Quantcast
Environmental News for a Healthier Planet and Life

Will Chevron and Exxon Ever Be Held Responsible for Decades of Contamination?

Energy

The International Court of Justice at The Hague ruled last week that a prior ruling by an Ecuadorean court that fined Chevron $9.5 billion in 2011 should be upheld, according to teleSUR, a Latin American news agency. Texaco, which is currently a part of Chevron, is responsible for what is considered one of the world's largest environmental disasters while it drilled for oil in the Ecuadorian rainforest from 1964 to 1990.

Texaco, which is currently a part of Chevron, is responsible for what is considered one of the world's largest environmental disasters while it drilled for oil in the Ecuadorian rainforest from 1964 to 1990.
Photo credit: Shutterstock

A group of Ecuadorians, who represent 30,000 Ecuadorians, has been fighting to hold the oil company responsible and pay for the damage it caused for decades. The legal battle has been tied up in the courts for years. Ecuador's highest court finally upheld the ruling in January 2014, but Chevron refused to pay.

Last spring, the oil giant took the case to a U.S. court, where a federal judge ruled in favor of Chevron because the judge found the Ecuador's litigation team to be engaging in illicit activity. The ruling from The Hague brought good news for the Amazon community suffering from shockingly high cancer rates and other illnesses, and a contaminated water supply.

But now, Chevron has appealed the decision and deliberations will take place at The Hague on April 20. In a strange desperate attempt, Chevron is arguing that not only should it not have to pay for the decades worth of damage, but that the Ecuadorian people should pay Chevron for the destruction caused, according to Ecuador's Foreign Minister Ricardo Patiño, who spoke about the case with Amy Goodman and Juan Gonzalez on Democracy Now!

In another story about oil companies refusing to be held accountable for their actions, Gov. Christie has been heavily criticized for his administration's settlement to clean up what Democracy Now! calls "a century of contamination." State Senators in New Jersey voted to condemn a $225 million settlement reportedly pushed through by the office of Republican Gov. Christie, which saved Exxon Mobil billions of dollars, says Gonzalez. The state quietly agreed to accept less than three percent of the $8.9 billion it had originally sought for pollution at two refinery sites.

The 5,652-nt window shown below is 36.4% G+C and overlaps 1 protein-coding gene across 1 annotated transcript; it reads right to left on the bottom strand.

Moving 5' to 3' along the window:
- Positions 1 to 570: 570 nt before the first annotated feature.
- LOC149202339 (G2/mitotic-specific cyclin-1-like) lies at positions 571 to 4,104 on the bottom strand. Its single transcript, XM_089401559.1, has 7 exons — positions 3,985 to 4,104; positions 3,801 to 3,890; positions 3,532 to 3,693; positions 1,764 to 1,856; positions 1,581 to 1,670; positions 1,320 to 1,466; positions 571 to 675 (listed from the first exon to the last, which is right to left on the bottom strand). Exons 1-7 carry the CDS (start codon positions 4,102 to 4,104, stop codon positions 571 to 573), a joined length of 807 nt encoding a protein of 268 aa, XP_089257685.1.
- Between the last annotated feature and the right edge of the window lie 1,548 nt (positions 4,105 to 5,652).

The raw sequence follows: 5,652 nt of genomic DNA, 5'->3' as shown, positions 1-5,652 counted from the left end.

Earlier this week, State Senators "asked the judge to reject the deal, calling it 'grossly inappropriate, improper and inadequate,'" reports Gonzalez. Adding insult to injury, Gov. Christie reportedly plans to use much of the money from the settlement to "plug holes in New Jersey's budget instead of for environmental restoration," says Gonzalez.

Watch the this Democracy Now! segment for interviews on both of these cases:

YOU MIGHT ALSO LIKE

Jon Stewart Hammers Gov. Christie Over Staggering Exxon Spill Settlement

Students Occupy Swarthmore College Demanding Fossil Fuel Divestment

Obama Signs Executive Order to Cut Government Greenhouse Gas Emissions by 40 Percent

EcoWatch Daily Newsletter

Deserted view of NH24 near Akshardham Temple on day nine of the 21-day nationwide lockdown to curb the spread of coronavirus on April 2, 2020 in New Delhi, India. Raj K Raj / Hindustan Times via Getty Images

India is home to 21 of the world's 30 most polluted cities, but recently air pollution levels have started to drop dramatically as the second-most populated nation endures the second week of a 21-day lockdown amidst coronavirus fears, according to The Weather Channel.

Read More Show Less
A Unicef social mobilizer uses a speaker as she carries out public health awareness to prevent the spread and detect the symptoms of the COVID-19 coronavirus by UNICEF at Mangateen IDP camp in Juba, South Sudan on April 2. ALEX MCBRIDE / AFP / Getty Images

By Eddie Ndopu

  • South Africa is ground zero for the coronavirus pandemic in Africa.
  • Its townships are typical of high-density neighbourhoods across the continent where self-isolation will be extremely challenging.
  • The failure to eradicate extreme poverty is a threat beyond the countries in question.
Read More Show Less
Sponsored
The outside of the Food and Drug Administration headquarters in White Oak, Md. on Nov. 9, 2015. Al Drago / CQ Roll Call

The U.S. Food and Drug Administration has approved the use of two malarial drugs to treat and prevent COVID-19, the respiratory infection caused by the SARS-CoV-2 coronavirus, despite only anecdotal evidence that either is proven effective in treating or slowing the progression of the disease in seriously ill patients.

Read More Show Less
Some speculate that the dissemination of the Antarctic beeches or Nothofagus moorei (seen above in Australia) dates to the time when Antarctica, Australia and South America were connected. Auscape / Universal Images Group / Getty Images

A team of scientists drilled into the ground near the South Pole to discover forest and fossils from the Cretaceous nearly 90 million years ago, which is the time when dinosaurs roamed the Earth, as the BBC reported.

Read More Show Less
The recovery of elephant seals is one of the "signs of hope" that scientists say show the oceans can recover swiftly if we let them. NOAA / CC BY 2.0

The challenges facing the world's oceans are well known: plastic pollution could crowd out fish by 2050, and the climate crisis could wipe out coral reefs by 2100.

Read More Show Less